When we think about black metal it’s hard to forget all the times we’ve been disappointed by bands whose music we love but whose members we come to find out are piss-poor examples of humanity. While anti-fascist metal exists, it seems to be often drowned out by both right wing extremists and people who would prefer to keep politics out of metal entirely. The fact is, metal has always been a political vehicle, as all art forms have, and the time to be silent about the rise of intolerance in the world has long since passed. Enter New York’s Woe, who return with a scorching new album, Hope Attrition, as a rallying cry to those in the metal scene who would stand up for what is right.
Woe have been making a name for themselves in the US black metal scene for ten years now, albeit in many different shapes and forms. Change seems to be the only constant for Woe; throughout the course of their tenure the band has relocated from New Jersey to Philadelphia to Brooklyn, been through several lineup and label changes, and made both stylistic and lyrical adjustments in their music. Now finding a new home on Germany’s Vendetta Records and benefiting from the move to Brooklyn by incorporating the talents of New York stalwarts Matt Mewton (of Belus) and drummer Lev Weinstein (of just about every band in the greater NYC area), Hope Attrition sees Woe approaching their craft with renewed vigor.
“Hope Attrition is the result of the most intense writing and demoing process since the first album” says Chris Grigg, and that statement definitely shows here. Woe’s brand of black metal is thrashy, more than a little punk-influenced, and wholly recognizable as an American take on the genre, and their signature driving fury and sense of melody are back and sounding more focused than ever. There is a fire present in the seven songs that gets your blood and your fist pumping. Grigg and Matt Mewton’s guitar tracks play flawlessly off each other, and Grzesiek Czapla’s bass work gives real meat to these compositions. I give the bulk of the musical credit, however, to Lev Weinstein here; his laser precision behind the drum kit keeps the rest of the band in lock-step configuration throughout the songs’ many pattern changes, allowing the riffs to hit with maximum impact.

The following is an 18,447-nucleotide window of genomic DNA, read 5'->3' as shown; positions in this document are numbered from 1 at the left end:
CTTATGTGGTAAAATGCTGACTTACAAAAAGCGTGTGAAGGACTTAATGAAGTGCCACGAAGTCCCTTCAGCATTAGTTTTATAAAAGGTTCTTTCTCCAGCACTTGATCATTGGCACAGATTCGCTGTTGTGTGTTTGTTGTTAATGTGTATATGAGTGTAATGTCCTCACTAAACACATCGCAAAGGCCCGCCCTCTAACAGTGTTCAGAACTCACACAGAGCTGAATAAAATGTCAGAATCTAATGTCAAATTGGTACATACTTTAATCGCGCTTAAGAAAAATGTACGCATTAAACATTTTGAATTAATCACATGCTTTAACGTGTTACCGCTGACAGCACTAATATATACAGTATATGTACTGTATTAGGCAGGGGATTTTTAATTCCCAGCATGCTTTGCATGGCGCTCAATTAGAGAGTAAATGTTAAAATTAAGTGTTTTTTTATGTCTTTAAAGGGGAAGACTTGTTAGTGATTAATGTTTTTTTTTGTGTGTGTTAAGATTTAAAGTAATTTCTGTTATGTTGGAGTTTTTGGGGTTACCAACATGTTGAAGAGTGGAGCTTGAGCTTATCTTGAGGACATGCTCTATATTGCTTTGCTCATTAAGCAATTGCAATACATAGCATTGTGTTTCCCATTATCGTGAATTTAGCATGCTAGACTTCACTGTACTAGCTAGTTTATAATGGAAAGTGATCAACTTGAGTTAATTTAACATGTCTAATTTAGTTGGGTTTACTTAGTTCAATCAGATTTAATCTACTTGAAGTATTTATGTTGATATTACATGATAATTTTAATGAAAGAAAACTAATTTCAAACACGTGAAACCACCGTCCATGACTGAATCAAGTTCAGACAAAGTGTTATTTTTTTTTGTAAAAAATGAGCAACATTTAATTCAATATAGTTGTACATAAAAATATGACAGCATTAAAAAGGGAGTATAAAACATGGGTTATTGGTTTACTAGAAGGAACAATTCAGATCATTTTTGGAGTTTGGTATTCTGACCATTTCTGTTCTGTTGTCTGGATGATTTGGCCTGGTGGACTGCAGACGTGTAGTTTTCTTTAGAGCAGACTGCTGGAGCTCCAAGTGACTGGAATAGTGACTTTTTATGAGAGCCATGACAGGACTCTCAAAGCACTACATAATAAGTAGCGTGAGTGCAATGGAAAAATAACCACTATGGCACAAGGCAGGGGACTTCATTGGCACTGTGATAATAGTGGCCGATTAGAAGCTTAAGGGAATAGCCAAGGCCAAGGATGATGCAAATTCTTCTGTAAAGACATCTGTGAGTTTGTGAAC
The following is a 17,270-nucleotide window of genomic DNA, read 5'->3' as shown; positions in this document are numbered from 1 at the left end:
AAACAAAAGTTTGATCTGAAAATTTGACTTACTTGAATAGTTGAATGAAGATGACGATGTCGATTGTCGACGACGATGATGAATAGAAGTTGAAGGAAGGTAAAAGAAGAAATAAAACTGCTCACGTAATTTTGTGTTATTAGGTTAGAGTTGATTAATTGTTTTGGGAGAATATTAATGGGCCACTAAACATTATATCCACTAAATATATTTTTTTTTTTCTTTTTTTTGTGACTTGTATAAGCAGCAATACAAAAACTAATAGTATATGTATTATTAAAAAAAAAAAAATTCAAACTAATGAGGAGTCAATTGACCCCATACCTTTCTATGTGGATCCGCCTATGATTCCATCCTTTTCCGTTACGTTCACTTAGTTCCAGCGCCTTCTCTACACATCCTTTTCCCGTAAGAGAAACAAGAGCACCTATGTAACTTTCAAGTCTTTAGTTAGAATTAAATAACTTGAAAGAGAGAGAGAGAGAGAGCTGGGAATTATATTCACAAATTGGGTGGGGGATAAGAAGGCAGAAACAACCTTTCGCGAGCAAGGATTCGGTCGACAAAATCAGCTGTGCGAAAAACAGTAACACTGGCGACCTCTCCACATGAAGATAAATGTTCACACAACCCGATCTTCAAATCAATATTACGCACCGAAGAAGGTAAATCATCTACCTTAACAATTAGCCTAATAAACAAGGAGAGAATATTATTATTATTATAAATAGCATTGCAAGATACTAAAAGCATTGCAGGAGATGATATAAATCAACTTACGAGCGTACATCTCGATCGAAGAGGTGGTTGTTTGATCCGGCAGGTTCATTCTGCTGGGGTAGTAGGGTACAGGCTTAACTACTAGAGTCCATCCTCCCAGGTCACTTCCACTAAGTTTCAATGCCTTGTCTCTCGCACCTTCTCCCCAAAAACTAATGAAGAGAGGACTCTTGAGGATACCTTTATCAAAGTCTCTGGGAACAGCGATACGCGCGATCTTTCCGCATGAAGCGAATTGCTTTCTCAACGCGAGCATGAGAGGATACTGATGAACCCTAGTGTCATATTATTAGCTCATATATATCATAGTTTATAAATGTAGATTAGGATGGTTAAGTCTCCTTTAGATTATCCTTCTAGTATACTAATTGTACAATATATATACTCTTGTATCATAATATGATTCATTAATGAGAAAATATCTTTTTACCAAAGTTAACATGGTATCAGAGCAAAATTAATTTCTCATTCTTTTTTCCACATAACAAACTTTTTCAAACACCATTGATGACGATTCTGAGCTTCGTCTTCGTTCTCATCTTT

The star of the show here, however, is undoubtedly Grigg’s lyrical content. Written with the 2016 US election as its backdrop, Hope Attrition sees Grigg filled with a righteous fury that stands in stark opposition to the injustices of modern life. “No Blood Has Honor” spits in the face of white supremacy, “The Din of Mourning” condemns those who blindly and stubbornly followed the Republican presidential candidate to the cliff’s edge despite innumerable instances of bigotry and incompetence, and “Drown Us in Greatness” stands as a scathing indictment of the man himself. Hope Attrition is brutally honest and uncompromising in its approach, and that level of commitment is exactly what is necessary in this day and age.
Hope Attrition is a modern black metal triumph, and unquestionably the best album in this band’s long and already fruitful career. It is an album that is shaped very much by the times it was conceived in, and it will be interesting to see what age will do to the perception of these songs, but for now it’s enough to hit play again, bask in the fury, and know there is still some good left out there.